12

Now that coffee cans, and even larger glass bottles, are becoming hard to find, my workshop's pile of containers is mostly plastic. This has me wondering/worrying about which plastics might be dissolved by (or contaminate) which common woodworking solvents.

I presume that all of them are safe for alcohol and, of course, water. But I'm less sure about paint thinner, lacquer thinner, mineral spirits, the various oil-based paints and varnishes.

I know I've seen Styrofoam melt when exposed to nothing more than lemon juice. I don't know whether that means I should avoid polystyrene generally.

Any advice?

  • 3
    Since polystyrene has the structural soundness of...well...a styrofoam cup, I'd avoid it for shop use just on principle. If you need a container for temporarily holding stuff, pickle jars are pretty common (or pasta sauce, or baby food, or just about 1/4 of my grocery store's shelves). – grfrazee Oct 1 '15 at 14:15
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    Also, my dad is an organic chemist - does that count? :-) – grfrazee Oct 1 '15 at 14:40
17

A quick google search found me this website, which has a nifty compatibility chart that I've attached below.

compatibility

Cole-Parmer has a very comprehensive compatibility chart for many solvents (organic or otherwise).

For some common solvents, I've summarized some info from Cole-Parmer:

  • Turpentine is no good for ABS plastic, brass, EPDM, LDPE, rubber, neoprene, and a whole slew of others. I'd look at the Cole-Parmer list for comprehensive info.
  • Mineral spirits (aka paint thinner) are no good for ABS plastic, HDPE, and EPDM.
  • Linseed oil is no good for EPDM, rubber, and neoprene
  • Ethyl alcohol (the kind you can drink) will dissolve polyurethane but is pretty much OK for everything else
  • Methyl (wood) alcohol (the kind that makes you blind) is no good for ABS plastic and polyurethane
  • Lacquer thinner is no good for EPDM, rubber, neoprene, polypropylene, polyurethane, PVC, and silicone

For further information, I'd check the Cole-Parmer website. I've tried to summarize as best I could, but this isn't the proper format for a comprehensive scope.

  • Exactly what I was looking for and hadn't found. Tnx! – keshlam Oct 1 '15 at 17:51
  • I'd say go for PTFE containers and avoid benzene* like the plague! *unless you have a German car, then you should put benzin in the tank. – FreeMan Oct 5 '15 at 23:44
  • @FreeMan : Probably not. Most cars in Germany take Diesel. :-) – Martin Bonner supports Monica Jun 15 '17 at 12:19
  • If you are storing Hydrazine, Hydrofluoric acid, and Acqua Regia in your workshop, remind me to stay out of it! – Martin Bonner supports Monica Jun 15 '17 at 12:23
0

In Asia, solvents are generally sold in glass beer bottles with plastic stoppers. It works well, though there is some diffusion through the stopper. Not enough to smell, unless you're storing something like HCl. If you can get stoppers and glass bottles, it's the cheapest solution.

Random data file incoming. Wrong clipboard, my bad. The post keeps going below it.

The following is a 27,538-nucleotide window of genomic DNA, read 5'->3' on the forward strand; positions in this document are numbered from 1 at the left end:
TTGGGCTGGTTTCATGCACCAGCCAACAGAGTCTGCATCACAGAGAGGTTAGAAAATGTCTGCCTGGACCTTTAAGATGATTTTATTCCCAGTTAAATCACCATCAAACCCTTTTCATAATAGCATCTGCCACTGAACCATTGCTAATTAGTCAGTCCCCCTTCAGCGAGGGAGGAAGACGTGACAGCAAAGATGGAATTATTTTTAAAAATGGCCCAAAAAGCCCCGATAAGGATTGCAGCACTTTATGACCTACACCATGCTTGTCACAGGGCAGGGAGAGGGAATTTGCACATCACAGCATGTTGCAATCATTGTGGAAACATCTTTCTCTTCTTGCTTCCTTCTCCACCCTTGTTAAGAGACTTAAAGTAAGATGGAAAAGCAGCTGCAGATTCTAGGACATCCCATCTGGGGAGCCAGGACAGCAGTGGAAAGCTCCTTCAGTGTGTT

Next, I can give some rules of thumb for plastic, since I find grfrazee's answer to be a bit too conservative. The plastic bottles you'll have available are are acrylic, HDPE, LDPE, PET, or PP. Don't put solvents in acrylic. PET should generally only hold alcohol or white spirits (naphtha/lighter fluid/paint thinner). Alcohol, along with the other oxygenated solvents like acetone and MEK, seem to keep okay when they're stored in LDPE. However, the more nonpolar hydrocarbons (xylene, naphtha, paint thinner) slowly diffuse through the sides of LDPE bottles and escape. Lighter fluid is sold in HDPE, so the rate of diffusion of white spirits through HDPE should be acceptable. On paper, HDPE and PP are generally better than LDPE. So in short, polyethylene/polypropylene are your cheap choice. Oxygenated solvents will stay in anything without diffusing through the plastic too quickly in summer. Chemical compatibility charts claim the plastic will weaken, but it won't dissolve.

I haven't used turpentine, but it's normally similar to white spirits. I would not store xylene/toluene, methylene chloride, or lacquer thinner in any plastic bottle that is not specifically made for solvents.

  • Oops, this question is years old. Not sure how I found it. – piojo Jun 15 '17 at 11:38
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    Don't worry about the late Answer, that's not discouraged here. You might be interested that here acetone is commonly sold in HDPE, both in pure form and when mixed with water (nail polish remover). And when not sold in glass bottles various forms of white spirit (mineral spirits) are sold in PET containers. – Graphus supports Monica Jun 15 '17 at 21:23
  • @Graphus Thanks. And you're absolutely right. I also forgot lighter fluid is sold in HDPE. I'll update my answer. – piojo Jun 16 '17 at 9:17

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